There are a few major players when it comes to cultural change. The most impactful catalysts of change come from interaction with other cultures. Indeed, societies that remain isolated tend to experience very few changes. However, cross-cultural interactions almost always lead to cultures adopting elements from each other. For example,...
There are a few major players when it comes to cultural change. The most impactful catalysts of change come from interaction with other cultures. Indeed, societies that remain isolated tend to experience very few changes. However, cross-cultural interactions almost always lead to cultures adopting elements from each other. For example, people who live near international borders are more likely to speak multiple languages and share cultural practices with their neighbors across the border. Similar cultural exchanges are found in port cities and in populations with large numbers of immigrants.
This brings us to another cause of cultural change: migration has a large impact on the cultural practices of a society. If a people are uprooted and move elsewhere, not only might they adopt some of the cultural practices of their new surroundings, they will also likely adapt their own to suit their new climate, economy, and circumstances. For instance, during the California Gold Rush in the mid-nineteenth century, many immigrants from China settled in California. Unlike in America, there were no cultural proscriptions in China against men doing the laundry. Many Chinese immigrants recognized this as an economic opportunity for them. Consequently, Chinese laundry services became a large part of the Chinese-American cultural landscape and a major source of income for these immigrants and their families.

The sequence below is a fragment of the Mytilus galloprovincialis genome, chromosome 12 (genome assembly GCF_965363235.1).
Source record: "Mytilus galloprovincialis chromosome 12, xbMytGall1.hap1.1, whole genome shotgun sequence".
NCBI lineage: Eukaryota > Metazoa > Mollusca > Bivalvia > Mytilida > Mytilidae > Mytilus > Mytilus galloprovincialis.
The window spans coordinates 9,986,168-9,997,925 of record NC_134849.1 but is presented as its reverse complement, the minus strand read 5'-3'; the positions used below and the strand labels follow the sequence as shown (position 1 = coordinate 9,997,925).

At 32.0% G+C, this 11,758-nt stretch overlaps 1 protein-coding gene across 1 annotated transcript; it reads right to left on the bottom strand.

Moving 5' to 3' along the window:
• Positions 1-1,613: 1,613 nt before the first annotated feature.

Invention and technological advances can also lead to cultural change. Suburban America, for example, is the result of the invention of the automobile and light-rail around the turn of the last century. These inventions allowed people who work in cities to live outside of them and develop a suburban culture that defines much of the country today.
Economic changes can also lead to cultural changes. As a society becomes wealthier, its people tend to change their habits to follow suit. They might buy more consumer goods and change their living situations to reflect this new wealth. Likewise, a reverse in financial fortunes might lead to cultural adaptations that permit people to get by on less wealth. For instance, we've seen that more young adults are living with their parents for much longer than they did before the economic recession that occurred during the previous decade.